Compare any two graphics cards:
Radeon HD 4670 1GB vs Radeon HD 5450
IntroThe Radeon HD 4670 1GB features a GPU clock speed of 750 MHz, and the 1024 MB of GDDR4/GDDR3/DDR3/DDR2 memory runs at 1100 MHz through a 128-bit bus. It also is comprised of 320(64x5) Stream Processors, 32 TAUs, and 8 ROPs.
Compare that to the Radeon HD 5450, which uses a 40 nm design. ATi has clocked the core frequency at 650 MHz. The DDR3 memory is set to run at a frequency of 800 MHz on this particular card. It features 80(16x5) SPUs along with 8 TAUs and 4 ROPs.
(No game benchmarks for this combination yet.)
Power Usage and Theoretical Benchmarks
Power Consumption (Max TDP)
Theoretically speaking, the Radeon HD 4670 1GB will be 175% quicker than the Radeon HD 5450 overall, because of its higher bandwidth. (explain)
Texel RateThe Radeon HD 4670 1GB should be a lot (more or less 362%) more effective at texture filtering than the Radeon HD 5450. (explain)
Pixel RateIf running with high levels of AA is important to you, then the Radeon HD 4670 1GB is the winner, and very much so. (explain)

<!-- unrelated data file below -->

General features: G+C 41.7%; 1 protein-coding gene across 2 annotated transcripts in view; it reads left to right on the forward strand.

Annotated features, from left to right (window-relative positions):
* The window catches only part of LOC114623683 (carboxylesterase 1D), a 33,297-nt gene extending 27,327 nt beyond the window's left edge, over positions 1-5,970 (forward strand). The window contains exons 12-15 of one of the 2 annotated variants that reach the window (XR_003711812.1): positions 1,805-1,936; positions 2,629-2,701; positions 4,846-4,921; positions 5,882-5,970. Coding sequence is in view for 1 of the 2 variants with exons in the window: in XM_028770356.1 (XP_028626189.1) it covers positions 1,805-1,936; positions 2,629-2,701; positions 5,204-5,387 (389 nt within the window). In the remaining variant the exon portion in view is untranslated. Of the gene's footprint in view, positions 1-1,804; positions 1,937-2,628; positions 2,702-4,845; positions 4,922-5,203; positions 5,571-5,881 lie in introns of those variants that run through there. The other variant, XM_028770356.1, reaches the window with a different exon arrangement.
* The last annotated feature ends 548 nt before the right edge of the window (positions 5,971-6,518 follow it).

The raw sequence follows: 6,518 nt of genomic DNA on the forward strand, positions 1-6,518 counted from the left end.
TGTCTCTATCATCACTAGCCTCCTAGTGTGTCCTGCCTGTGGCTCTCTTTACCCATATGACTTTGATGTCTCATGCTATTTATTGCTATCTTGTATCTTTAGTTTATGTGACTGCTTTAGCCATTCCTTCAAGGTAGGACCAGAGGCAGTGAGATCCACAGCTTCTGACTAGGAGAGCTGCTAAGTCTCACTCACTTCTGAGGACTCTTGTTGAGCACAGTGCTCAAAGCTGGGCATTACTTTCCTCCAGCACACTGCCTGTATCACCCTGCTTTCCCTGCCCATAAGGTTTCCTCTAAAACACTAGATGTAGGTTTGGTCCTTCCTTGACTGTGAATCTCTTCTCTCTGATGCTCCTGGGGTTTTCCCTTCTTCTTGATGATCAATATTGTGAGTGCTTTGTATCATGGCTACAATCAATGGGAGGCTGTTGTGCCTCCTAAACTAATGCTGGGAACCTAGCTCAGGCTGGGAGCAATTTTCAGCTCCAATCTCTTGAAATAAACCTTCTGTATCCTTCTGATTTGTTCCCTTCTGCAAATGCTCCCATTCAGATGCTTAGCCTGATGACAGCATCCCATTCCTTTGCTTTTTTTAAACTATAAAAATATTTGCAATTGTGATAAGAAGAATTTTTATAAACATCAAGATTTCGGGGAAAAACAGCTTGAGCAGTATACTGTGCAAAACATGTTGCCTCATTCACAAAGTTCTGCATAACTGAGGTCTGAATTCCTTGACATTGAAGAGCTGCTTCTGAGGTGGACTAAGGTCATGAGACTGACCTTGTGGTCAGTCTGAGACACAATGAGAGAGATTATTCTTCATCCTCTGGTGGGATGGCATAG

Please note that the above 'benchmarks' are all just theoretical - the results were calculated based on the card's specifications, and real-world performance may (and probably will) vary at least a bit.
Price ComparisonPlease note that the price comparisons are based on search keywords, and might not be the exact same card listed on this page. We have no control over the accuracy of their search results.
Memory Bandwidth: Bandwidth is the largest amount of information (in units of megabytes per second) that can be transported over the external memory interface in a second. It is worked out by multiplying the bus width by its memory speed. If the card has DDR memory, it must be multiplied by 2 again. If it uses DDR5, multiply by ANOTHER 2x. The better the memory bandwidth, the faster the card will be in general. It especially helps with AA, High Dynamic Range and higher screen resolutions.
Texel Rate: Texel rate is the maximum amount of texture map elements (texels) that are processed in one second. This number is worked out by multiplying the total texture units by the core clock speed of the chip. The higher this number, the better the video card will be at texture filtering (anisotropic filtering - AF). It is measured in millions of texels in one second.
Pixel Rate: Pixel rate is the maximum number of pixels the graphics card can possibly write to its local memory in one second - measured in millions of pixels per second. The figure is calculated by multiplying the number of Render Output Units by the the core speed of the card. ROPs (Raster Operations Pipelines - also called Render Output Units) are responsible for filling the screen with pixels (the image). The actual pixel output rate also depends on quite a few other factors, most notably the memory bandwidth of the card - the lower the bandwidth is, the lower the ability to get to the maximum fill rate.